In the interest of transparency, I have to confess: I was a little nervous doing this. My first interview with a West Coast rapper was to be with the iconic Xzibit. A man who has just about worked with every rap supreme – Snoop Dogg, Eminem, Cypress Hill, Ice Cube, 50 Cent, and is even good friends with Dr. Dre. The heavyweight rhymester returns with his boisterous vocals accompanied by a star-studded line-up of guests, including Akon, Game, Wiz Khalifa and others on his new album ‘Napalm’.
The veteran rapper and actor is also famed for hosting the popular ‘Pimp My Ride’ TV series. He has faced a number of ups and downs in his lengthy career, but despite the downs, he refreshingly remains optimistic. On the heels of his album release, we spoke exclusively with Mr. X to the Z. He talks about becoming the first ever rapper to perform in Baghdad, as well as dishing some fatherhood advice to Wiz Khalifa and why he thinks aliens and ghosts don’t like black people.
How does this album ‘Napalm’ differ from your previous albums?
I mean it’s different to what I’ve learnt from the first album to now. It’s definitely a lot different. The way I perform, the way I record, and you should always be ready to expect something different.
The album gives the impression that’s its very personal to you. It features your late mother as well as experiences that you’ve encountered over the years…
It’s what happens naturally. I always try to include a piece of myself into my music because I know I’m not unique in my struggles, everybody goes through bulls*it. If I can put myself out there in a vulnerable way to let people know that there are ups and there are downs, I feel like I did my job. I don’t really pull punches to get dramatic effect. It’s just what I’ve gone through and how I felt about it.
You’ve reunited with your old skool partner-in-rhyme Dr Dre. What’s you’re working relationship like?
I consider Dr. Dre a mentor and a close personal friend. We hang out all the time, so I don’t really look at it like a working relationship or whatever. I mean that’s my n*gga right there…[Laughs]
You recently became the first rapper to do a show in Baghdad. Can you tell us more about that?
Yeah, who else you know performed in downtown Baghdad?
I presume not many people…
[Laughs]…Of course, it weren’t like a regular concert. I mean it’s a war zone I don’t know how to explain it, but it was pretty surreal to be on the ground because at any second or moment, anything could have happened. I’ve never done a show where there were over 50 loaded AR-15s in a crowd.
You’ve got a few huge collaborations on this album. How did you go about selecting whom to involve?
The music dictated that. I like the music to be organic. I like to let the music tell me the direction to go. I heard a certain person and was like you know what, I’ve got to get this guy, and this other guy on it. I believe as an artist the music should tell you who’s supposed to be on it.
It seems like you enjoyed working on this album?
Yeah, I did. [Laughs] I didn’t have any kind of distractions or anybody in my face telling me their opinions about what beats and sh*t, I should pick. I did this sh*t myself. This is my sh*t and this is what I wanted to do.
Before you met Wiz Khalifa, did you have any preconceptions about him and what was he like once you started working with him?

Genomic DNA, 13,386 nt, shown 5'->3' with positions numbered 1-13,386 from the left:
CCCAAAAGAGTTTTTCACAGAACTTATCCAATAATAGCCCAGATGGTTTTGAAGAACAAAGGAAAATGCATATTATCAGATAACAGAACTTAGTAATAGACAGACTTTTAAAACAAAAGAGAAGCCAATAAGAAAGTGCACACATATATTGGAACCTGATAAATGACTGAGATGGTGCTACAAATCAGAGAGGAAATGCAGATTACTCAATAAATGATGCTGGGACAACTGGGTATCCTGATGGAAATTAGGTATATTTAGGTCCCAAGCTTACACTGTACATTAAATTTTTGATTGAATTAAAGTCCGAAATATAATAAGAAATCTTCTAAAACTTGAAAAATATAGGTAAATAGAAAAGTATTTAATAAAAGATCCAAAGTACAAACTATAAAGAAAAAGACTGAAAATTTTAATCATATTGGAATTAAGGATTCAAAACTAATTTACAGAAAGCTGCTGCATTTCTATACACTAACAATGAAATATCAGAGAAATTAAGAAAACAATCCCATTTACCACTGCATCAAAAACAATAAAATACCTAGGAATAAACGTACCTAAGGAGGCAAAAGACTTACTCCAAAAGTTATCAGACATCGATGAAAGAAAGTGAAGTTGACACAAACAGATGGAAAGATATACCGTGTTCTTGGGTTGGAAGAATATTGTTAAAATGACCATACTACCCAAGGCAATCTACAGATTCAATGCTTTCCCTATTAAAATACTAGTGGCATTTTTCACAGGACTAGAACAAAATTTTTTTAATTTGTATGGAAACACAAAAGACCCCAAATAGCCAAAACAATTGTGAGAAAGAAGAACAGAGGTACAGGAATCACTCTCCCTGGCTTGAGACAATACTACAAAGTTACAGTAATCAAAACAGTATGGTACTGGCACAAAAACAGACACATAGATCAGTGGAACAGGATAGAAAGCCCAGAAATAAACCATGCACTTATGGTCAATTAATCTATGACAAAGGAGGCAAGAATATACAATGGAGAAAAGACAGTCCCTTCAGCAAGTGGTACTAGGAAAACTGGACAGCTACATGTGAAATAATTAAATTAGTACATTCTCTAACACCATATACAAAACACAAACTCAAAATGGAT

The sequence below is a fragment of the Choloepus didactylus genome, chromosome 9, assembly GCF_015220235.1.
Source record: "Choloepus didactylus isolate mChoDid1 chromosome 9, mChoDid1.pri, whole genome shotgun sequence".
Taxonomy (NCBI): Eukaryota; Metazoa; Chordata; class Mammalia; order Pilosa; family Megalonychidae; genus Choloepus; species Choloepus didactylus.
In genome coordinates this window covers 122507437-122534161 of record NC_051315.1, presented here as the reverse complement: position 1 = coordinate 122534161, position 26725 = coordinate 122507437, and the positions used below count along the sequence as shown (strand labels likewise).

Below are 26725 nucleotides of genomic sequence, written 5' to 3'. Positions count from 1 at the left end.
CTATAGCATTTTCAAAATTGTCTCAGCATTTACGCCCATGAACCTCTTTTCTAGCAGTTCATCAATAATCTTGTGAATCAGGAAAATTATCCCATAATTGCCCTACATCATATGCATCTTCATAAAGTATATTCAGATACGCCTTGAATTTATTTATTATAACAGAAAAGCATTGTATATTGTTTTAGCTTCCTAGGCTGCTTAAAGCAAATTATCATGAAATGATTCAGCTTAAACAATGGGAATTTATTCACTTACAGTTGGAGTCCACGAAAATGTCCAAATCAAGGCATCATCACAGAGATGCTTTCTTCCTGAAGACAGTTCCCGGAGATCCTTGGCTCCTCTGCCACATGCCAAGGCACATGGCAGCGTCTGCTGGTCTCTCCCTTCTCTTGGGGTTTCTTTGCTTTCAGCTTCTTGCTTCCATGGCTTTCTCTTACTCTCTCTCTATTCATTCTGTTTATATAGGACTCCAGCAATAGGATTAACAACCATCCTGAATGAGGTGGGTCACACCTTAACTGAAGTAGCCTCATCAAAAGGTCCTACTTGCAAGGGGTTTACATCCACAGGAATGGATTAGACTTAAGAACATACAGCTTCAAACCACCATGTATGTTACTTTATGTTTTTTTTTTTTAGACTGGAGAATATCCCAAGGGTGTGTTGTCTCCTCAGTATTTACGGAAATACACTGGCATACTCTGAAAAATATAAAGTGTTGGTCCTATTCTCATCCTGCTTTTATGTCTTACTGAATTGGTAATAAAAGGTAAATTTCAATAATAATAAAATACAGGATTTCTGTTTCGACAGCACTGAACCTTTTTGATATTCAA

I think that’s a character flaw of today’s generation, you know that mentality like I have the right to say anything I want to anybody I want? I think that’s a new sh*t! You can’t tell me sh*t about anybody until I meet them, but I mean Wiz was cool and humble. He’s made a real good name for himself. He’s very positive, and he kills his music. I fu*k with Wiz he’s my dude. He’s on my album twice, and he handled his sh*t.
Any fatherly advice to Wiz who’s about to become a Dad?
My advice is to enjoy it and at the same time embrace it. It’s one of the most exciting and fulfilling things that will ever happen in his life, I’m speaking from experience.
You are considered a legend in hip-hop. You’ve been around a long time. A lot of new rappers look up to you, but do you feel like you’ve reached your peak?
No, no, I have not… [Laughs] It’s just a matter, of how I feel about the music so if I ever start feeling like I don’t want to do this anymore, then I won’t disrespect myself or the fans by continuing to do it. I still love what I do and I can still smoke 98% of the motherf**ker that I’ve got here, you know what I’m saying? I can’t stop doing this but until I lose the passion then I’ll know I’ve reached my peak.
What does Xzibit do in his downtime? Are his not at work activities slightly different than in, say, 1999?
I do a lot of deep-sea ocean fishing and smoke a lot of weed. That’s what I do in my downtime… [Laughs]
I read somewhere that you said you’ve always wanted a role in one of the Die Hard franchise. Anything you’d like to say to Bruce Willis?
[Pause] No, man! I don’t want to say anything to Bruce Willis. Like come on man, is this Journalism or what?
Years from now when the testament is written about Xzibit and what kind of man he was, what do you want people to say about you?
I don’t care what people say about me. I’m doing my sh*t the way I want to do it, so I don’t care what people say, or if they remember me. As long as my children respect and love me, and my family knows that I love them. Who gives the fu*k about the rest of you guys?
You said back in 2008, during an interview: “I don’t believe in aliens. I don’t think aliens or ghosts like black people. We never get abducted.” Is this still you’re thinking or have you experienced any ghostly occurrence since then?
Till this day, I still ain’t seen no damn ghost or alien. [Laughs]
Xzibit’s new album ‘Napalm’ is out now.